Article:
Congress has returned from the August recess with FY 2016 appropriations still unfinished and less than a month left in the fiscal year, but a long wait is likely before funding decisions are finalized. Here’s a brief look at R&D appropriations so far; download the full summary for a look at major science agencies.
Coming into the appropriations cycle, President Obama had requested $146.4 billion in R&D, good for a 6.5 percent increase per updated AAAS estimates, with larger relative increases for development and smaller for basic and applied research. As in years past, the President’s request emphasized certain priorities like energy efficiency and renewable energy, advanced manufacturing, climate science, neuroscience, and advanced computing, among others, as well as new initiatives on antibiotic-resistant bacteria and precision medicine. To carry out these and other priorities, several agencies would receive significant increases in the President’s budget.
But, of course, these increases would have to be facilitated by a corresponding increase in discretionary spending, a central and controversial element of the President’s budget. Under current law, discretionary spending must live at the post-sequestration level of $1.016 trillion in FY 2016, nearly flat for the second straight year. The President and most Democrats want the cap increased by $71 billion or 7.2 percent, to $1.087 trillion, rolling back most of the spending reductions under current law. The requested increase would apply to both defense and nondefense discretionary spending.
Congress opted instead to set spending at current-law levels in its own budget resolution, passed in May for the first time in six years. Even so, a deal remains possible. Most Republicans would embrace a defense increase, and defense hawks have already used the war budget, dubbed Overseas Contingency Operation or OCO spending, to controversially secure extra dollars for the Department of Defense while avoiding the statutory caps (see the Defense Department section below for more). Many in the majority would also accept a nondefense increase, but only as part of a deficit-neutral package. But formal negotiations on this have not yet commenced at the time of this writing, and the parties remain split. The President has threatened to veto, and Senate Democrats have blocked, every spending bill. In the House, six of twelve bills were adopted before the process was derailed in part by policy riders. A continuing resolution will be necessary to avoid a shutdown on October 1, but even that remains uncertain given the debate over federal funding of Planned Parenthood.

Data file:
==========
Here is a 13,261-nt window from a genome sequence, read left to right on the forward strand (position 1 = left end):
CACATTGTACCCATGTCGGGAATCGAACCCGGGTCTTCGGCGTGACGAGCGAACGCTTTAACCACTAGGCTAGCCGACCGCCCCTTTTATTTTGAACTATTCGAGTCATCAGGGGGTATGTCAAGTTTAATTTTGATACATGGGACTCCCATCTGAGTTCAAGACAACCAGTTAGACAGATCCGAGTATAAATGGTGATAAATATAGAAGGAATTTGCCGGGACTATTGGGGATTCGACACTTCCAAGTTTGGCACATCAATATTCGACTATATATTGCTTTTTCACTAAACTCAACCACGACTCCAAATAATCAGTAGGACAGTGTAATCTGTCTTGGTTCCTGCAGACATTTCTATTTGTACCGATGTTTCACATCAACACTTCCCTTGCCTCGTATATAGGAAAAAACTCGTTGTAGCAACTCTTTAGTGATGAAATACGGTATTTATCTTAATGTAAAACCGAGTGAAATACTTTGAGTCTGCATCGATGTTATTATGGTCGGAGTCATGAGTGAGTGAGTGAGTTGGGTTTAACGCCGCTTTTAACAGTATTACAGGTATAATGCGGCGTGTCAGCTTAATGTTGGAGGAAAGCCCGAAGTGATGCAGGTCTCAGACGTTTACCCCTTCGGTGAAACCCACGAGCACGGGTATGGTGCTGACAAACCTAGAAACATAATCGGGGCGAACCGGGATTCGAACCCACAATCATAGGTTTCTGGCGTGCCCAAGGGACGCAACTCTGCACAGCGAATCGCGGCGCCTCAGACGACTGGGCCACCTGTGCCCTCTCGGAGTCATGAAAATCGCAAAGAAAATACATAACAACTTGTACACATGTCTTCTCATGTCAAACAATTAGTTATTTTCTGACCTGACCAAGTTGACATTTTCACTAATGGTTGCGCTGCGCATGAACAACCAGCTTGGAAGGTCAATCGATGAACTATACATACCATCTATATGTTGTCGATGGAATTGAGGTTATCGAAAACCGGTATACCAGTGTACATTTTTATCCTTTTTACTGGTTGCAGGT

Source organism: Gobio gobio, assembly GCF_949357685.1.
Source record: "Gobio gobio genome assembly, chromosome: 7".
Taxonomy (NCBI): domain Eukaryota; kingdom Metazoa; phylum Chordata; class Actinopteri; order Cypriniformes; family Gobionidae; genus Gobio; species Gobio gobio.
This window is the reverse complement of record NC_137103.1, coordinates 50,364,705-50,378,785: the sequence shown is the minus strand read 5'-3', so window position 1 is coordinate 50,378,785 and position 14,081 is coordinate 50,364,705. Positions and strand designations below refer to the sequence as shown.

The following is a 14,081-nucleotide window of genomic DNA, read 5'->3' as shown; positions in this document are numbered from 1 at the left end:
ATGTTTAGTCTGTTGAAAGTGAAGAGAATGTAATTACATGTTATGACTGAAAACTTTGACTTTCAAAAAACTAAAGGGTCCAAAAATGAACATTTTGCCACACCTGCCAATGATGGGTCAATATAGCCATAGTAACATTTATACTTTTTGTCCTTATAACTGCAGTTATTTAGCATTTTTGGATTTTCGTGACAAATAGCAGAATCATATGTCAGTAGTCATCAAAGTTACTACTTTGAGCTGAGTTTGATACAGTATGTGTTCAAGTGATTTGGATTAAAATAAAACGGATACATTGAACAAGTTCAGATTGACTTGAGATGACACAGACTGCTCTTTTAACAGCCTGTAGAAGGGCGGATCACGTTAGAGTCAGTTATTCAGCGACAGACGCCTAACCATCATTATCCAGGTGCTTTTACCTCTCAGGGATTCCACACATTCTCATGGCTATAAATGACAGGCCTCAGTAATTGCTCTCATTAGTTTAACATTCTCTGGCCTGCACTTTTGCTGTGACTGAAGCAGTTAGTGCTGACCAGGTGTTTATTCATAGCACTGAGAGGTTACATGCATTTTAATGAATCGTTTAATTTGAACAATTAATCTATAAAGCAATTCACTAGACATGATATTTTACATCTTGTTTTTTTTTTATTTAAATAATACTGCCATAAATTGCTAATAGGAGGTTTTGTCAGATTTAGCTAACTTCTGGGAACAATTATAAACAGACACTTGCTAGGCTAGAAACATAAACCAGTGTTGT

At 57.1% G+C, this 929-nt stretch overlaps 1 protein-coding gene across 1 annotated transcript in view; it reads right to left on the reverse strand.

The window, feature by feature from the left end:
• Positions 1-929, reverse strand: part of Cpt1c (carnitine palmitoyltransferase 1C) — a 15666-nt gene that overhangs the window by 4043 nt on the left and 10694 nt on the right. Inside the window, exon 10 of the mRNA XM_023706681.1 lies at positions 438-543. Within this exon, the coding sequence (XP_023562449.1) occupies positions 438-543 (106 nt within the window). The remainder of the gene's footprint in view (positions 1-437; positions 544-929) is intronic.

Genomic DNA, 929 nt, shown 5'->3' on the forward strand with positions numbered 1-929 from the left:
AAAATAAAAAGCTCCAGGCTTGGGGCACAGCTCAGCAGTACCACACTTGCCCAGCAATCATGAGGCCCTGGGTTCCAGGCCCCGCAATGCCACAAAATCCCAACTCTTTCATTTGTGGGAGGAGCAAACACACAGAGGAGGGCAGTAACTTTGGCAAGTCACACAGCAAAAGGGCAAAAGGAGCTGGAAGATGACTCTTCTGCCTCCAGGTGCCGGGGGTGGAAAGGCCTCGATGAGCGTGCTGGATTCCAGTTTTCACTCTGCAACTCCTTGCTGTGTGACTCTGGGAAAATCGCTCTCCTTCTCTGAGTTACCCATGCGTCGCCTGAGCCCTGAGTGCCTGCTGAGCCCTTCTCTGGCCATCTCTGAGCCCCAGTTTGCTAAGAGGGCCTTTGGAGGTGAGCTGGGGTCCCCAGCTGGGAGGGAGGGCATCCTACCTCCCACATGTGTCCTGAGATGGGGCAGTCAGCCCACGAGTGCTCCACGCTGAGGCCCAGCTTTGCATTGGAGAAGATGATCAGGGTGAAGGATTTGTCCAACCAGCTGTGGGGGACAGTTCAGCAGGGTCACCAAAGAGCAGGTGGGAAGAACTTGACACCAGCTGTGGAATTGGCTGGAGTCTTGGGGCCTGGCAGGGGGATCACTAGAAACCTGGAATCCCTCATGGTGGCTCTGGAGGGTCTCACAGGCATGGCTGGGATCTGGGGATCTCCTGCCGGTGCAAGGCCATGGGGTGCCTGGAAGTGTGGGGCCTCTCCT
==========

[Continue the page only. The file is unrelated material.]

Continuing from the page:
RESEARCH AND DEVELOPMENT FUNDINGIn spite of the constraints on discretionary spending, appropriators have provided some gains to federal R&D. Per current AAAS estimates, House appropriations for R&D are 2.9 percent below the President’s request but still 3.4 percent or $4.7 billion above FY 2015 levels, while Senate appropriations have actually managed to match the request, granting a 6.5 percent or $8.9 billion increase above FY 2015 (see table at right).
However, any consideration of Congressional decisions on science funding must recall that appropriators have been operating under sequestration-level caps for nondefense spending while adding an extra $35 billion or more to the Pentagon’s OCO budget. This has helped to enable relatively large increases for defense R&D while funding for most nondefense R&D agencies is constrained.The preference for defense over nondefense R&D this cycle is reflected in breakdowns of R&D by character. The President’s budget sought an $8.9 billion increase in FY 2016, but two-thirds of this was entirely accounted for by an increase for DOD development activities. Development in the FY 2016 budget was slated for a 10 percent increase, with basic and applied research increased by less than three percent. It has been a similar story in appropriations so far (see chart at right).
In inflation-adjusted dollars, the President’s budget and the current Senate total would return total federal R&D to within a few billion dollars of pre-sequestration FY 2012 while, the current House figures would represent a much slower R&D recovery. Per current AAAS estimates, federal R&D would remain slightly below 0.8 percent of gross domestic product in the President’s budget and House and Senate appropriations.